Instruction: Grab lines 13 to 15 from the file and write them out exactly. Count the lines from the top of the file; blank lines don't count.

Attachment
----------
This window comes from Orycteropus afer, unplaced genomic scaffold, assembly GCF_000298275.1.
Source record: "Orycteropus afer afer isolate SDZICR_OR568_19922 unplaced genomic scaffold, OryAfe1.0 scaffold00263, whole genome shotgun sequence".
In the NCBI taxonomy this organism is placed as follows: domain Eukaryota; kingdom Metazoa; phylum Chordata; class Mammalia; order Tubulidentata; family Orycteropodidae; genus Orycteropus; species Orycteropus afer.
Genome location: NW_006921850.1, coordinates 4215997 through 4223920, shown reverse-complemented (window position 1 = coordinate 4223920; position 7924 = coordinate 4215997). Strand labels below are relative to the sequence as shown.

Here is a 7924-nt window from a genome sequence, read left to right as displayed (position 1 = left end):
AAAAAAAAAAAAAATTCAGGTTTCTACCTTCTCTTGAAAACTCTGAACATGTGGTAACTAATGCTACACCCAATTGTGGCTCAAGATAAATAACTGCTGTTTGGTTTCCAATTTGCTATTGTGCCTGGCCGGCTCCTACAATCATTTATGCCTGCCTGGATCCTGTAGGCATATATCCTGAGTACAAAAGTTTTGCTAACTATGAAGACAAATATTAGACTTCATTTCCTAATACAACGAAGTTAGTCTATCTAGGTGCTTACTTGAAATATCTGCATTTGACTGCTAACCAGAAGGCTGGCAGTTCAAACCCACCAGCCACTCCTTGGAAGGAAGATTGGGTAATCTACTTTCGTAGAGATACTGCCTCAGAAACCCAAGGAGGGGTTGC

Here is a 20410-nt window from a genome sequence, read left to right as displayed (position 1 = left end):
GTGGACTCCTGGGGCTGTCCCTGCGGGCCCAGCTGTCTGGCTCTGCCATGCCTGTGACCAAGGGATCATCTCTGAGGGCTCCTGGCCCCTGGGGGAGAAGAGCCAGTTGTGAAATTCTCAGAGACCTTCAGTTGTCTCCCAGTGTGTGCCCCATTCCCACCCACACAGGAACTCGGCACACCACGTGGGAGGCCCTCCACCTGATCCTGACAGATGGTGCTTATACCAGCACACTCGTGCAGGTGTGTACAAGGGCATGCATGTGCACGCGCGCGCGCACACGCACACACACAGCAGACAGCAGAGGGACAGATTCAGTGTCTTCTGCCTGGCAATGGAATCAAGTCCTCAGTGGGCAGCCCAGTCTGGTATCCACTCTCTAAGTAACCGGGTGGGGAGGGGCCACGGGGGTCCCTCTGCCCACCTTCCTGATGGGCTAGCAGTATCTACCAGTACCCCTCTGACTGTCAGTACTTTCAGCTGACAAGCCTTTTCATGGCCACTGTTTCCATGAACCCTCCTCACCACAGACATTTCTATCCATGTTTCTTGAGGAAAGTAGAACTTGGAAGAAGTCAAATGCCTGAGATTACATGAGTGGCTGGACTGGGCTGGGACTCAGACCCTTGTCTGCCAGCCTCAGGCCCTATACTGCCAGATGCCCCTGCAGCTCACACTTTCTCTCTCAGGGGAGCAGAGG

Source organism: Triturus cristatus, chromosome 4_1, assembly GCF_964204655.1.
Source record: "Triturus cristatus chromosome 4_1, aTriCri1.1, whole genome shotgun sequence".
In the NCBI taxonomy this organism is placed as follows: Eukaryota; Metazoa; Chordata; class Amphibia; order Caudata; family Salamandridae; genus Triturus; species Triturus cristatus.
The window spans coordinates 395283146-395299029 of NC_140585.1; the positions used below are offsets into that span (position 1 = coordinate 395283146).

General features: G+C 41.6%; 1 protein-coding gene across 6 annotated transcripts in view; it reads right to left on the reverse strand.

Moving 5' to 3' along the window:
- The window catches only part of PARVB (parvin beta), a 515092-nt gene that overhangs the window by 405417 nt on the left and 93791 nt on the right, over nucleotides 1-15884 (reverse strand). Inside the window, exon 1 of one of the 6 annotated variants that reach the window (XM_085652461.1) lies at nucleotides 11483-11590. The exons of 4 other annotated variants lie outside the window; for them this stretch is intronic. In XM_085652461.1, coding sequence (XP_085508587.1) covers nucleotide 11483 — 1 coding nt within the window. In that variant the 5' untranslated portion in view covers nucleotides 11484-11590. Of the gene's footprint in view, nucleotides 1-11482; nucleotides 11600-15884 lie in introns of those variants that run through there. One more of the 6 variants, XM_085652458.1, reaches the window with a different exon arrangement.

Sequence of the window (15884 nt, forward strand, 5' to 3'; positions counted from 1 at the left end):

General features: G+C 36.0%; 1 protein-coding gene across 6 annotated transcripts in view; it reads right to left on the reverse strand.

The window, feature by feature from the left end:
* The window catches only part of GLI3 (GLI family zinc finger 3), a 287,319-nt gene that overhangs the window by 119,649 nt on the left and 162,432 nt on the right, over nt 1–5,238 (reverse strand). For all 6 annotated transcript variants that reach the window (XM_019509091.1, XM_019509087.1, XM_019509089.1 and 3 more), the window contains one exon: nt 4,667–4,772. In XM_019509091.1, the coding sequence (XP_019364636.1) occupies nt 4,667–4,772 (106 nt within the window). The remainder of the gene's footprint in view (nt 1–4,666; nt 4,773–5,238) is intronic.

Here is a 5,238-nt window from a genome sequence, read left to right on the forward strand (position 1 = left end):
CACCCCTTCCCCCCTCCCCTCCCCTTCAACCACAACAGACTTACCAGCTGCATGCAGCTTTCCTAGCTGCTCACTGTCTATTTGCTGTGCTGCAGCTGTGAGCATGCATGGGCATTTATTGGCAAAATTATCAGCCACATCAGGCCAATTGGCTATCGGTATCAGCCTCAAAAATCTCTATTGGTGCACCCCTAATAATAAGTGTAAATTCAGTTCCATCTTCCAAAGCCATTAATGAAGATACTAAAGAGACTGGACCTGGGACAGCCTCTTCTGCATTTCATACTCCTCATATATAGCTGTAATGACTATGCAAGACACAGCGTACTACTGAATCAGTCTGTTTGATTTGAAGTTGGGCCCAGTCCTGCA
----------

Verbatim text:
General features: G+C 41.6%; 1 protein-coding gene across 6 annotated transcripts in view; it reads right to left on the reverse strand.

Moving 5' to 3' along the window:
- The window catches only part of PARVB (parvin beta), a 515092-nt gene that overhangs the window by 405417 nt on the left and 93791 nt on the right, over nucleotides 1-15884 (reverse strand). Inside the window, exon 1 of one of the 6 annotated variants that reach the window (XM_085652461.1) lies at nucleotides 11483-11590. The exons of 4 other annotated variants lie outside the window; for them this stretch is intronic. In XM_085652461.1, coding sequence (XP_085508587.1) covers nucleotide 11483 — 1 coding nt within the window. In that variant the 5' untranslated portion in view covers nucleotides 11484-11590. Of the gene's footprint in view, nucleotides 1-11482; nucleotides 11600-15884 lie in introns of those variants that run through there. One more of the 6 variants, XM_085652458.1, reaches the window with a different exon arrangement.